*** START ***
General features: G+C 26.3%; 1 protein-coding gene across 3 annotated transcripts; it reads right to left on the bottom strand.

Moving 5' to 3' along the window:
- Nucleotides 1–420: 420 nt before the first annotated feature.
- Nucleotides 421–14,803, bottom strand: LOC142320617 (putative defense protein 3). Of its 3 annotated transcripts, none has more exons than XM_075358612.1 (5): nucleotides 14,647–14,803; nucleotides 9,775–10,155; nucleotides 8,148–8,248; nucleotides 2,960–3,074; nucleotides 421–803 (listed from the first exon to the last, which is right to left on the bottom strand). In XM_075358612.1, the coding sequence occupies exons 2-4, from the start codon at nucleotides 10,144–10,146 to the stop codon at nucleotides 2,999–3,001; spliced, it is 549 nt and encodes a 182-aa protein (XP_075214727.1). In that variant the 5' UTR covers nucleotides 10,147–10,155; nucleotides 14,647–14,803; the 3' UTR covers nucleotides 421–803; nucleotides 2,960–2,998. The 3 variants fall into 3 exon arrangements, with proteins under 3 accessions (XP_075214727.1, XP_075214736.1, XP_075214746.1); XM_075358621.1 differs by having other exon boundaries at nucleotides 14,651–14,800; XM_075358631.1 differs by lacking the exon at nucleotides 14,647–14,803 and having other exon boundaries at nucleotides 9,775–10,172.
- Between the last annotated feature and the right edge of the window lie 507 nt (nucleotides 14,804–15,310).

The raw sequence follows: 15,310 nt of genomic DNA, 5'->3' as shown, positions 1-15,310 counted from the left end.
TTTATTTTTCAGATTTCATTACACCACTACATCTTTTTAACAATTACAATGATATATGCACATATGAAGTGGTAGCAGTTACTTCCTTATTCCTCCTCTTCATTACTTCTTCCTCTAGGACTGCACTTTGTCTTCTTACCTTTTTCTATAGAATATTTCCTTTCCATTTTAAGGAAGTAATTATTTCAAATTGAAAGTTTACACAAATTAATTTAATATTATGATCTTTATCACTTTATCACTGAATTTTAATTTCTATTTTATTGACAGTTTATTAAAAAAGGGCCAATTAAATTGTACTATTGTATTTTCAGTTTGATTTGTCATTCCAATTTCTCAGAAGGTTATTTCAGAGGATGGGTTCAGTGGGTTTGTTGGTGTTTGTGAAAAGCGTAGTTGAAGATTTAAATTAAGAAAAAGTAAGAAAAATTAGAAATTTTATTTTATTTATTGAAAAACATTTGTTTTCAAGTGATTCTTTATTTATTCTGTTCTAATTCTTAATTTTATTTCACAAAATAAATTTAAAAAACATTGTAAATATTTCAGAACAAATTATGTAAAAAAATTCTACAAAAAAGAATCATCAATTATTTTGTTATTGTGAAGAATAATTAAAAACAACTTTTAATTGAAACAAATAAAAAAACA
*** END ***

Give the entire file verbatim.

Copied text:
General features: G+C 26.3%; 1 protein-coding gene across 3 annotated transcripts; it reads right to left on the bottom strand.

Moving 5' to 3' along the window:
- Nucleotides 1–420: 420 nt before the first annotated feature.
- Nucleotides 421–14,803, bottom strand: LOC142320617 (putative defense protein 3). Of its 3 annotated transcripts, none has more exons than XM_075358612.1 (5): nucleotides 14,647–14,803; nucleotides 9,775–10,155; nucleotides 8,148–8,248; nucleotides 2,960–3,074; nucleotides 421–803 (listed from the first exon to the last, which is right to left on the bottom strand). In XM_075358612.1, the coding sequence occupies exons 2-4, from the start codon at nucleotides 10,144–10,146 to the stop codon at nucleotides 2,999–3,001; spliced, it is 549 nt and encodes a 182-aa protein (XP_075214727.1). In that variant the 5' UTR covers nucleotides 10,147–10,155; nucleotides 14,647–14,803; the 3' UTR covers nucleotides 421–803; nucleotides 2,960–2,998. The 3 variants fall into 3 exon arrangements, with proteins under 3 accessions (XP_075214727.1, XP_075214736.1, XP_075214746.1); XM_075358621.1 differs by having other exon boundaries at nucleotides 14,651–14,800; XM_075358631.1 differs by lacking the exon at nucleotides 14,647–14,803 and having other exon boundaries at nucleotides 9,775–10,172.
- Between the last annotated feature and the right edge of the window lie 507 nt (nucleotides 14,804–15,310).

The raw sequence follows: 15,310 nt of genomic DNA, 5'->3' as shown, positions 1-15,310 counted from the left end.
TTTATTTTTCAGATTTCATTACACCACTACATCTTTTTAACAATTACAATGATATATGCACATATGAAGTGGTAGCAGTTACTTCCTTATTCCTCCTCTTCATTACTTCTTCCTCTAGGACTGCACTTTGTCTTCTTACCTTTTTCTATAGAATATTTCCTTTCCATTTTAAGGAAGTAATTATTTCAAATTGAAAGTTTACACAAATTAATTTAATATTATGATCTTTATCACTTTATCACTGAATTTTAATTTCTATTTTATTGACAGTTTATTAAAAAAGGGCCAATTAAATTGTACTATTGTATTTTCAGTTTGATTTGTCATTCCAATTTCTCAGAAGGTTATTTCAGAGGATGGGTTCAGTGGGTTTGTTGGTGTTTGTGAAAAGCGTAGTTGAAGATTTAAATTAAGAAAAAGTAAGAAAAATTAGAAATTTTATTTTATTTATTGAAAAACATTTGTTTTCAAGTGATTCTTTATTTATTCTGTTCTAATTCTTAATTTTATTTCACAAAATAAATTTAAAAAACATTGTAAATATTTCAGAACAAATTATGTAAAAAAATTCTACAAAAAAGAATCATCAATTATTTTGTTATTGTGAAGAATAATTAAAAACAACTTTTAATTGAAACAAATAAAAAAACA